Towards carbon neutrality with the COMPASsCO2 solar project

  • Thermal solar energy

January 21st, 2021

The COMPASsCO2 project gathers different companies, research centers and universities in Europe to investigate a new type of Central Solar Power (CSP) plant with tower. This research and development project aims to achieve the challenges of decarbonization by 2050 as defined by the European Union.

The outputs of the COMPASsCO2 (Components’ and Materials’ Performance for Advanced Solar Supercritical CO2 Powerplants) investigations will pave the way to the use of supercritical CO2 (s-CO2) in CSP plants as a working fluid in a thermo-dynamic cycle for electricity production.

Charly Rensonnet, Development Engineer for John Cockerill Solar & Thermal Storage : “The s-CO2 is a carbon dioxide fluid phase obtained by maintaining it above its critical temperature and pressure which are respectively 31°C and 74 bars. In that state, the carbon dioxide has both liquid and gaseous features: a high density like liquids and a low viscosity like gases which makes it an ideal candidate for thermal energy transport.

The thermodynamics cycle will be supplied in thermal energy thanks to a solar tower using solid particles in spite of the common molten salts. The solid particles will be heated up with concentrated solar rays in a receiver located at the top of the tower.

The most valuable asset of replacing liquid salts with solid particles is the ability to heat them up to 1000°C, whereas the salts are limited at 565°C. “This results in an increase of the plant global efficiency and an increase of the solar energy exploited. The missing link between the solar tower and the s-CO2 cycle is a heat exchanger transferring thermal energy from the particles to the s-CO2.” The consortium will therefore develop such a heat exchanger while keeping the spotlight on the development of relevant mate-rials that can withstand very high temperatures and abrasion (because of the moving particles).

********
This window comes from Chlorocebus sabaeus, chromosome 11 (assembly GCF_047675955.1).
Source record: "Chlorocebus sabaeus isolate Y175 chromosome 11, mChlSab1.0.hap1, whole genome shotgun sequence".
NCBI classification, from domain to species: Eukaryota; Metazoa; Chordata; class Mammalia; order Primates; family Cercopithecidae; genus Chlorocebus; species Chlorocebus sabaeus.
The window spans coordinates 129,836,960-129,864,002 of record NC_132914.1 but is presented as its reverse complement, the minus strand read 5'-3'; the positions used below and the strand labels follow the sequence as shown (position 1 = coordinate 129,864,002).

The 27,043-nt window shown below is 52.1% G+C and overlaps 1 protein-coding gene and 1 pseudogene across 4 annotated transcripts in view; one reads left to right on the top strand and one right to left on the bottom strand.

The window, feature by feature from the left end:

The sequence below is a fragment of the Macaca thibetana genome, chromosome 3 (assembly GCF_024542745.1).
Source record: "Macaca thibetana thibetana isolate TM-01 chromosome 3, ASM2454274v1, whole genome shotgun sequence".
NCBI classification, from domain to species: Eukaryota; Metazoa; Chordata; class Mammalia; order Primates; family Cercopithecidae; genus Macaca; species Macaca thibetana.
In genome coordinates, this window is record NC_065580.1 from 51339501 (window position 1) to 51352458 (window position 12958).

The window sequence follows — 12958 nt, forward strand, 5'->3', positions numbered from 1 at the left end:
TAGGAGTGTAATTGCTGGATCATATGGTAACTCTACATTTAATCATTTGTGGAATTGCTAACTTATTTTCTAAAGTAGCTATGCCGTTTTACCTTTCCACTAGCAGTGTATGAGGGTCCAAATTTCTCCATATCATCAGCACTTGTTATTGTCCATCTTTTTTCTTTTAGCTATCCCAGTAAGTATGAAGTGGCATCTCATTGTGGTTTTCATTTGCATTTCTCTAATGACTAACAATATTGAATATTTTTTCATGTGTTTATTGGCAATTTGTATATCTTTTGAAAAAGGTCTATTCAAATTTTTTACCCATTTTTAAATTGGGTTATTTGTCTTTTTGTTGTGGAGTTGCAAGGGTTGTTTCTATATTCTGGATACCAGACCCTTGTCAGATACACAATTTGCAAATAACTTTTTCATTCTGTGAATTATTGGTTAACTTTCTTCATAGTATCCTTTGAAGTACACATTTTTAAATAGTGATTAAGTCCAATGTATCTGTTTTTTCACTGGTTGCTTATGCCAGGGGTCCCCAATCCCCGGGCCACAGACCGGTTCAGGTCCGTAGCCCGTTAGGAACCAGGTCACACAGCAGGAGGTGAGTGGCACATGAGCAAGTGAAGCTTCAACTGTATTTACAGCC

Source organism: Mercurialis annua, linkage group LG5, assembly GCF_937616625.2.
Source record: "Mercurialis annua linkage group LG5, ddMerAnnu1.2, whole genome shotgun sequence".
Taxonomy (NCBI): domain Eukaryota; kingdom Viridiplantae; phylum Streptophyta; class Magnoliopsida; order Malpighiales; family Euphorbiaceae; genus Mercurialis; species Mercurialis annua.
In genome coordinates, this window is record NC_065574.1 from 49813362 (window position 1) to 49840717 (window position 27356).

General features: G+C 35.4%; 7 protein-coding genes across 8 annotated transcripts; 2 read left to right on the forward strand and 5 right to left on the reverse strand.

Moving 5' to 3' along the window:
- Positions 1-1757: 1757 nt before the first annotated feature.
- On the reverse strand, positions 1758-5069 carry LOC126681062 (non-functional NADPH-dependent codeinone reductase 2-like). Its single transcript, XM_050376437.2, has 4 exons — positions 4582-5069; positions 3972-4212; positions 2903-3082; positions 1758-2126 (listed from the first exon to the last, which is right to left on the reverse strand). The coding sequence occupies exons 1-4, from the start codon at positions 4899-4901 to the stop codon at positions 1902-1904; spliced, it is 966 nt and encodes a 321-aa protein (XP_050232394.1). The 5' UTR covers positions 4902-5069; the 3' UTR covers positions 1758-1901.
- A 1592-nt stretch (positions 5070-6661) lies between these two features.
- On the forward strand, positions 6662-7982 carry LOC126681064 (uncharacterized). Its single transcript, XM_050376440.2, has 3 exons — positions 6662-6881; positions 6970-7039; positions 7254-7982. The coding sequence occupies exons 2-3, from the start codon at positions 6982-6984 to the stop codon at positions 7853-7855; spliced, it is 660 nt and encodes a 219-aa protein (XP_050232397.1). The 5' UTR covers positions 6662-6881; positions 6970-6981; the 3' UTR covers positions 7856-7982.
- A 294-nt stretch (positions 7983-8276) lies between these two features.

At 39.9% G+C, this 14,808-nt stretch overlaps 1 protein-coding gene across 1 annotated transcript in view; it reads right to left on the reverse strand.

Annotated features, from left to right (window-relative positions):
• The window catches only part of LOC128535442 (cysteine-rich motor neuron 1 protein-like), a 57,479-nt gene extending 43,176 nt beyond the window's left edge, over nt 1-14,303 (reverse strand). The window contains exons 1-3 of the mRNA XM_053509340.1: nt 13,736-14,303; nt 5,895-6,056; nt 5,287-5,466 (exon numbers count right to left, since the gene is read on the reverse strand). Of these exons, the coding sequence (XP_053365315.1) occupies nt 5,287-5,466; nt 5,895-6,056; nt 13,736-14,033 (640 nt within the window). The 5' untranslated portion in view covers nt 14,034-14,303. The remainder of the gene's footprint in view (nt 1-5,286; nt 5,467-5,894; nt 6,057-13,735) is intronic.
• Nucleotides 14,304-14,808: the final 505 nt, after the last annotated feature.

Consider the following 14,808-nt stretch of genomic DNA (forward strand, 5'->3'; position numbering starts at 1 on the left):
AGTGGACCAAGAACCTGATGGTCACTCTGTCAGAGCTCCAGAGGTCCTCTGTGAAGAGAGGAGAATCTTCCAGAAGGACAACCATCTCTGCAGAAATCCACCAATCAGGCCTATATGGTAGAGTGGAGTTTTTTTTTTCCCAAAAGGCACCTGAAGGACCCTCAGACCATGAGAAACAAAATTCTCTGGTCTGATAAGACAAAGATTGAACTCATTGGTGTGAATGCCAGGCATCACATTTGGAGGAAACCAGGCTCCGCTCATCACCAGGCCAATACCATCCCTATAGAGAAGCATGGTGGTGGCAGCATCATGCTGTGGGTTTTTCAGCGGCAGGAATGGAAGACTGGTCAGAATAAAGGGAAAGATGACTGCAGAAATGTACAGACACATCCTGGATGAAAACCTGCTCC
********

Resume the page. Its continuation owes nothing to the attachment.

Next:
Once all technical constraints are quantified and taken into account (highest reached temperature, abrasion, etc) the best metal alloys will be defined and used for the heat exchanger manufacturing. “John Cockerill is responsible of de-signing a downscaled heat exchanger that will be tested on an existing s-CO2 loop from one of the consortium’s partners”, says Charly Rensonnet.

The particles type will be defined as well during the project to fit the technical constraints but their size will be somewhere between 0.5 and 2 mm. Concerning the heat exchanger concept, it consists in different row of tubes through which the s-CO2 flows and on which the hot particles fall.

As John Cockerill’s involvement in this R&D project shows, innovation is key. COMPASsCO2 shows the importance of our technologies to facilitate both decarbonization and access to renewable energies.